At the dinner party to which Mr. and Mrs. Smith go that evening, some of the younger women may be bold enough to smoke, but they probably puff their cigarettes self-consciously, even defiantly. (The national consumption of cigarettes in 1919, excluding the very large sizes, is less than half of what it will be by 1930.)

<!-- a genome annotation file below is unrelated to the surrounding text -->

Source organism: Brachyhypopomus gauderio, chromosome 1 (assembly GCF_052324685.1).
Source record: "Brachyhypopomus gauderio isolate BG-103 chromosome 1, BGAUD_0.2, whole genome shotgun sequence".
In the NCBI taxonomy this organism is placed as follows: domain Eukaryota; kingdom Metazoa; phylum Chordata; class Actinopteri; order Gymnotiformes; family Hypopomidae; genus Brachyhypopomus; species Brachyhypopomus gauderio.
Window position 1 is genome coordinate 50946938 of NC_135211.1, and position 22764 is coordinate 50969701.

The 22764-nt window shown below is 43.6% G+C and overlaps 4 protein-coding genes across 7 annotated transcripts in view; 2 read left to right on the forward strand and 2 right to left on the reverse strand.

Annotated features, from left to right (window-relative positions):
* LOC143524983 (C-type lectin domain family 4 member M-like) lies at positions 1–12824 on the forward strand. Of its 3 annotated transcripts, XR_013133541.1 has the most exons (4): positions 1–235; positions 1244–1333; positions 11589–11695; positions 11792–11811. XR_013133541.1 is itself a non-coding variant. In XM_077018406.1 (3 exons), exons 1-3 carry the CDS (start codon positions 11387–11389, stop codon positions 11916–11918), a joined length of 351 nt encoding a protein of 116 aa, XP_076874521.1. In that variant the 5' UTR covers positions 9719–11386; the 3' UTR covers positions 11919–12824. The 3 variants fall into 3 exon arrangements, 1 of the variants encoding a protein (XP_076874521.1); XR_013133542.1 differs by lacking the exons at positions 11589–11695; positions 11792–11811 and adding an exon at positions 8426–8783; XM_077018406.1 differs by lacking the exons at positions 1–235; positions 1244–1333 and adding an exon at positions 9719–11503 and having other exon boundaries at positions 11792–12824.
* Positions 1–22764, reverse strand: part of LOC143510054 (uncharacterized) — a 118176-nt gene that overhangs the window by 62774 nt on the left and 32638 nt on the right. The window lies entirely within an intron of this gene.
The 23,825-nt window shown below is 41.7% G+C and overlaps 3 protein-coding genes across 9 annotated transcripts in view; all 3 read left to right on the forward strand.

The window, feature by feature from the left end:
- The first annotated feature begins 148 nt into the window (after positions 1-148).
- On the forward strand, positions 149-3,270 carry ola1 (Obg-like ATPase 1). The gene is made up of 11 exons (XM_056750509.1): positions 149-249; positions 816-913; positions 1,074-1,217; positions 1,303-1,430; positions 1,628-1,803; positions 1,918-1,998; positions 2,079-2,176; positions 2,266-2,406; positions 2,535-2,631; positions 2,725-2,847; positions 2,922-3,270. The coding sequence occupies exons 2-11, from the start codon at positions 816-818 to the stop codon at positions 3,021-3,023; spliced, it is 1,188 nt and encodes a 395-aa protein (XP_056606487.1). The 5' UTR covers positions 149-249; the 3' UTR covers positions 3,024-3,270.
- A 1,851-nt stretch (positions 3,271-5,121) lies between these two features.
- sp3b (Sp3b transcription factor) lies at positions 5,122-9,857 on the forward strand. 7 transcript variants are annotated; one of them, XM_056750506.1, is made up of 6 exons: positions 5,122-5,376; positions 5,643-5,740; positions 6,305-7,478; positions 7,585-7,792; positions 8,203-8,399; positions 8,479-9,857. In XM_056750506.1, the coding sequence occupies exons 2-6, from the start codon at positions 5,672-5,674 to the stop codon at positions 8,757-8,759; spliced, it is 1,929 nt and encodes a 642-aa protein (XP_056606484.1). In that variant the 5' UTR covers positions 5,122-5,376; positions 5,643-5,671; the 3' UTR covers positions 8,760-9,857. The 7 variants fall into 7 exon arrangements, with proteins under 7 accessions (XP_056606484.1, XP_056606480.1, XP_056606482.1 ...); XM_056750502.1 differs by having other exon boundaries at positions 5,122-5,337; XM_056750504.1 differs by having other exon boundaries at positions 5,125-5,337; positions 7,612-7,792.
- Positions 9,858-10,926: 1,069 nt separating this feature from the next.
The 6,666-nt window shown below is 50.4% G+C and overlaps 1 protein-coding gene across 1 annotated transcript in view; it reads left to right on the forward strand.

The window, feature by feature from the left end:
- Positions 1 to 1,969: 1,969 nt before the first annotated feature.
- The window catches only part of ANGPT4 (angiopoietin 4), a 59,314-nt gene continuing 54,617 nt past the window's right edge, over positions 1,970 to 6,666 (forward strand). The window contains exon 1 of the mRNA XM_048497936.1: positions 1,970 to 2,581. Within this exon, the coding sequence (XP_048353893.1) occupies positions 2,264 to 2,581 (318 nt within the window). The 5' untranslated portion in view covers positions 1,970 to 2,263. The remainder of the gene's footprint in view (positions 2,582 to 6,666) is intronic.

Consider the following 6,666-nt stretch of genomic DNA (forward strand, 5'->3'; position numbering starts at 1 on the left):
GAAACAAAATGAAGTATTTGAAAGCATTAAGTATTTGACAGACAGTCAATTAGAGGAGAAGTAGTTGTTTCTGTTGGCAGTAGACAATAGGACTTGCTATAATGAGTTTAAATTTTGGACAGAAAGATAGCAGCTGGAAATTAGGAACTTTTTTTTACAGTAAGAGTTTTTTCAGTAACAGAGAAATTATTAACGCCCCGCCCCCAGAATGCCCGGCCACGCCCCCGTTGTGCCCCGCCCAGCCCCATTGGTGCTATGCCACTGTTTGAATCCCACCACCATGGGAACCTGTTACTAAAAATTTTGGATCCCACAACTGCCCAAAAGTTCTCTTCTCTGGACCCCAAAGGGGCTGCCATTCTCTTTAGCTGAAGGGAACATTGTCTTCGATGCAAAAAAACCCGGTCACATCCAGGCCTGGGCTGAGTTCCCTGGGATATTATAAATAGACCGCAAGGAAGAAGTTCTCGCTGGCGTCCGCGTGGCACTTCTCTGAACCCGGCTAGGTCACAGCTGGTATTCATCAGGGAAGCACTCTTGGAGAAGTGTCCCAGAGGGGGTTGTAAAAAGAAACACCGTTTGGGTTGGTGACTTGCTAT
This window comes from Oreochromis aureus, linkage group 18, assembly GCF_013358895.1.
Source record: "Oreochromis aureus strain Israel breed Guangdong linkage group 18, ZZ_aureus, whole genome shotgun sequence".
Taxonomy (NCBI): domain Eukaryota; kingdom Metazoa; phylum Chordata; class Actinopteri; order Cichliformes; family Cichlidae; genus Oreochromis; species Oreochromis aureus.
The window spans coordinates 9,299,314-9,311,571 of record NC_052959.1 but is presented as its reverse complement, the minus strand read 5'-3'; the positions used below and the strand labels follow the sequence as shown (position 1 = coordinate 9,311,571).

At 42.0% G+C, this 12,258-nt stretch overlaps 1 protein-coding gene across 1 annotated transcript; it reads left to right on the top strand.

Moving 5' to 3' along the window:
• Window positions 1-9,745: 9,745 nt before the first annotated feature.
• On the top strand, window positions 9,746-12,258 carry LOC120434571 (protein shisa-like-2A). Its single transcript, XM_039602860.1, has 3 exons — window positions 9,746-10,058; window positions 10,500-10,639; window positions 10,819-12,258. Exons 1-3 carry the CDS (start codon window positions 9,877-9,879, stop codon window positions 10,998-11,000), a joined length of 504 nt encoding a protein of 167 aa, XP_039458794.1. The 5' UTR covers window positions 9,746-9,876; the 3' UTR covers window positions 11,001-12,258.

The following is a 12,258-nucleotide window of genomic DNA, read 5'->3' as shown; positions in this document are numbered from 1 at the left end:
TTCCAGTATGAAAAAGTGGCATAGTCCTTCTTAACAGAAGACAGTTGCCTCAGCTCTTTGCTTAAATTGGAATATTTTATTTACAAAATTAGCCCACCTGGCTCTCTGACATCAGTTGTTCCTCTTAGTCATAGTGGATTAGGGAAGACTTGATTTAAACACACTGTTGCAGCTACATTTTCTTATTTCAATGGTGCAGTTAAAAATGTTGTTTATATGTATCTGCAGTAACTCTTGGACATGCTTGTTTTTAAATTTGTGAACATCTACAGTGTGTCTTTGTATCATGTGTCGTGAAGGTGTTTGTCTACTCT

After dinner the company may possibly go to the movies to see Charlie Chaplin in "Shoulder Arms" or Douglas Fairbanks in "The Knickerbocker Buckaroo" or Mary Pickford in "Daddy Long Legs," or Theda Bara, or Pearl White, or Griffith's much touted and much wept at "Broken Blossoms." Or they may play auction bridge (not contract, of course). Mah Jong, which a few years hence will be almost obligatory, is still over the horizon. They may discuss such best sellers of the day as The Four Horsemen of the Apocalypse, Tarkington's The Magnificent Ambersons, Conrad's Arrow of Gold, Brand Whitlock's Belgium, and Wells's The Undying Fire. (The Outline of History is still unwritten.) They may go to the theater: the New York successes of May, 1919, include "Friendly Enemies," "Three Faces East," and "The Better Ole," which have been running ever since war-time and are still going strong, and also "Listen, Lester," Gillette in "Dear Brutus," Frances Starr in "Tiger! Tiger!" and-to satisfy a growing taste for bedroom farce-such tidbits as "Up in Mabel's Room." The Theater Guild is about to launch its first drama, Ervine's "John Ferguson." The members of the senior class at Princeton have just voted "Lightnin"' their favorite play (after "Macbeth" and "Hamlet," for which they cast the votes expected of educated men), and their favorite actresses, in order of preference, are Norma Talmadge, Elsie Ferguson, Marguerite Clark, Constance Talmadge, and Madge Kennedy.